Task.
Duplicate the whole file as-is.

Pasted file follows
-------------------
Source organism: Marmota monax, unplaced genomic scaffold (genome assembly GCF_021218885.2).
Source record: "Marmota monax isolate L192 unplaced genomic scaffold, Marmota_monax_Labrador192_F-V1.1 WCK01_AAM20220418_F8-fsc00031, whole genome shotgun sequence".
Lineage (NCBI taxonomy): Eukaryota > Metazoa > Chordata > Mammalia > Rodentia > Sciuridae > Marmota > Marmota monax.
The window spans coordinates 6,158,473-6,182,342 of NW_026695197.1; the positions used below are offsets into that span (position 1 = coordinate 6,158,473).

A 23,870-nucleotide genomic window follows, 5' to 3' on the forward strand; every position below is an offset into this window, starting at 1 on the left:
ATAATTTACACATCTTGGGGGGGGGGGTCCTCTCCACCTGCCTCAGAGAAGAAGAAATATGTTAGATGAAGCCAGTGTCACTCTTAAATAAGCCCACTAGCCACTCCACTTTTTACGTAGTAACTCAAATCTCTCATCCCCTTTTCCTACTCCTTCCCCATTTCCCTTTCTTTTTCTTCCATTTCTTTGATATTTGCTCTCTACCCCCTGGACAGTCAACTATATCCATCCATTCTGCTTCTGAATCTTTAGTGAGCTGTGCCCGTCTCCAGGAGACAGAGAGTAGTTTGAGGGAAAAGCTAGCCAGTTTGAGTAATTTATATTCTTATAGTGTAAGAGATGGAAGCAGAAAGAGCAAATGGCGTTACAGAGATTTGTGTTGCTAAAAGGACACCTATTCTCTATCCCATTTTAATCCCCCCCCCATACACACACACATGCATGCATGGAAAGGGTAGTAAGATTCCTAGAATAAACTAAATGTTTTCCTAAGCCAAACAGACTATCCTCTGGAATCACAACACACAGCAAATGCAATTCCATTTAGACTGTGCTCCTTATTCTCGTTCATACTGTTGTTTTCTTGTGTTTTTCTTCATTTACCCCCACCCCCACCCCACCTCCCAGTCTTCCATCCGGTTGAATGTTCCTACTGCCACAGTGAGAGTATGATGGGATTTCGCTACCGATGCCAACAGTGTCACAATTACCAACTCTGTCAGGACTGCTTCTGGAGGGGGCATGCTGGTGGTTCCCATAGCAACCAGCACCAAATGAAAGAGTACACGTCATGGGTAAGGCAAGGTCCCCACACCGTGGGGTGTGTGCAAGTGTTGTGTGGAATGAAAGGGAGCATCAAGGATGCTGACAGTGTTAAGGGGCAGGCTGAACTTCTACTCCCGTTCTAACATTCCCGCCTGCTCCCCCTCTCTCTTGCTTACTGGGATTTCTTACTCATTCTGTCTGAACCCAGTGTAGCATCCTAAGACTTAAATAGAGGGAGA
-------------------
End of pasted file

Source organism: Marmota monax, unplaced genomic scaffold (genome assembly GCF_021218885.2).
Source record: "Marmota monax isolate L192 unplaced genomic scaffold, Marmota_monax_Labrador192_F-V1.1 WCK01_AAM20220418_F8-fsc00031, whole genome shotgun sequence".
Lineage (NCBI taxonomy): Eukaryota > Metazoa > Chordata > Mammalia > Rodentia > Sciuridae > Marmota > Marmota monax.
The window spans coordinates 6,158,473-6,182,342 of NW_026695197.1; the positions used below are offsets into that span (position 1 = coordinate 6,158,473).

A 23,870-nucleotide genomic window follows, 5' to 3' on the forward strand; every position below is an offset into this window, starting at 1 on the left:
ATAATTTACACATCTTGGGGGGGGGGGTCCTCTCCACCTGCCTCAGAGAAGAAGAAATATGTTAGATGAAGCCAGTGTCACTCTTAAATAAGCCCACTAGCCACTCCACTTTTTACGTAGTAACTCAAATCTCTCATCCCCTTTTCCTACTCCTTCCCCATTTCCCTTTCTTTTTCTTCCATTTCTTTGATATTTGCTCTCTACCCCCTGGACAGTCAACTATATCCATCCATTCTGCTTCTGAATCTTTAGTGAGCTGTGCCCGTCTCCAGGAGACAGAGAGTAGTTTGAGGGAAAAGCTAGCCAGTTTGAGTAATTTATATTCTTATAGTGTAAGAGATGGAAGCAGAAAGAGCAAATGGCGTTACAGAGATTTGTGTTGCTAAAAGGACACCTATTCTCTATCCCATTTTAATCCCCCCCCCATACACACACACATGCATGCATGGAAAGGGTAGTAAGATTCCTAGAATAAACTAAATGTTTTCCTAAGCCAAACAGACTATCCTCTGGAATCACAACACACAGCAAATGCAATTCCATTTAGACTGTGCTCCTTATTCTCGTTCATACTGTTGTTTTCTTGTGTTTTTCTTCATTTACCCCCACCCCCACCCCACCTCCCAGTCTTCCATCCGGTTGAATGTTCCTACTGCCACAGTGAGAGTATGATGGGATTTCGCTACCGATGCCAACAGTGTCACAATTACCAACTCTGTCAGGACTGCTTCTGGAGGGGGCATGCTGGTGGTTCCCATAGCAACCAGCACCAAATGAAAGAGTACACGTCATGGGTAAGGCAAGGTCCCCACACCGTGGGGTGTGTGCAAGTGTTGTGTGGAATGAAAGGGAGCATCAAGGATGCTGACAGTGTTAAGGGGCAGGCTGAACTTCTACTCCCGTTCTAACATTCCCGCCTGCTCCCCCTCTCTCTTGCTTACTGGGATTTCTTACTCATTCTGTCTGAACCCAGTGTAGCATCCTAAGACTTAAATAGAGGGAGA